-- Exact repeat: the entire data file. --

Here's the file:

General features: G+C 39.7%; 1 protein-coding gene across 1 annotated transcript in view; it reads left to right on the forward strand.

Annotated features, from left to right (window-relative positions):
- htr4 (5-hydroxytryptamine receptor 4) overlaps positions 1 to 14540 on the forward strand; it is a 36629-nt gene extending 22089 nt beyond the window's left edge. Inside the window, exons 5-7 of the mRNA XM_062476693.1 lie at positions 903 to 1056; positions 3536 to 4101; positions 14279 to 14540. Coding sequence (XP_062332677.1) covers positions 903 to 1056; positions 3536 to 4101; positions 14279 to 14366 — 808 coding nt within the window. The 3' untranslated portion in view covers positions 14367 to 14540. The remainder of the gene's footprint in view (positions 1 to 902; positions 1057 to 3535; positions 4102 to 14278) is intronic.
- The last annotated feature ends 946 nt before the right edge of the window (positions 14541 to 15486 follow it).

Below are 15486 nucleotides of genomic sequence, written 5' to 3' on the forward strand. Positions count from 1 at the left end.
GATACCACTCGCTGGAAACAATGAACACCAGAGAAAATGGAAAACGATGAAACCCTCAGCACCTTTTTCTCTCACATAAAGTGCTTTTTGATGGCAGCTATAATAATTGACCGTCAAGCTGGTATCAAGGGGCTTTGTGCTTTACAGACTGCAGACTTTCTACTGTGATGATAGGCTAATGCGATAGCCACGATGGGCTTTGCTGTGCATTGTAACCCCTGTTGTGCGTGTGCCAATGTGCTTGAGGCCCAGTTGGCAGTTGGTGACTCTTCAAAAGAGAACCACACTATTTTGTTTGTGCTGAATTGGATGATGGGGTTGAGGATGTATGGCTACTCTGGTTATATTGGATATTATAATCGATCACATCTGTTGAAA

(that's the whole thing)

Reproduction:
General features: G+C 39.7%; 1 protein-coding gene across 1 annotated transcript in view; it reads left to right on the forward strand.

Annotated features, from left to right (window-relative positions):
- htr4 (5-hydroxytryptamine receptor 4) overlaps positions 1 to 14540 on the forward strand; it is a 36629-nt gene extending 22089 nt beyond the window's left edge. Inside the window, exons 5-7 of the mRNA XM_062476693.1 lie at positions 903 to 1056; positions 3536 to 4101; positions 14279 to 14540. Coding sequence (XP_062332677.1) covers positions 903 to 1056; positions 3536 to 4101; positions 14279 to 14366 — 808 coding nt within the window. The 3' untranslated portion in view covers positions 14367 to 14540. The remainder of the gene's footprint in view (positions 1 to 902; positions 1057 to 3535; positions 4102 to 14278) is intronic.
- The last annotated feature ends 946 nt before the right edge of the window (positions 14541 to 15486 follow it).

Below are 15486 nucleotides of genomic sequence, written 5' to 3' on the forward strand. Positions count from 1 at the left end.
GATACCACTCGCTGGAAACAATGAACACCAGAGAAAATGGAAAACGATGAAACCCTCAGCACCTTTTTCTCTCACATAAAGTGCTTTTTGATGGCAGCTATAATAATTGACCGTCAAGCTGGTATCAAGGGGCTTTGTGCTTTACAGACTGCAGACTTTCTACTGTGATGATAGGCTAATGCGATAGCCACGATGGGCTTTGCTGTGCATTGTAACCCCTGTTGTGCGTGTGCCAATGTGCTTGAGGCCCAGTTGGCAGTTGGTGACTCTTCAAAAGAGAACCACACTATTTTGTTTGTGCTGAATTGGATGATGGGGTTGAGGATGTATGGCTACTCTGGTTATATTGGATATTATAATCGATCACATCTGTTGAAA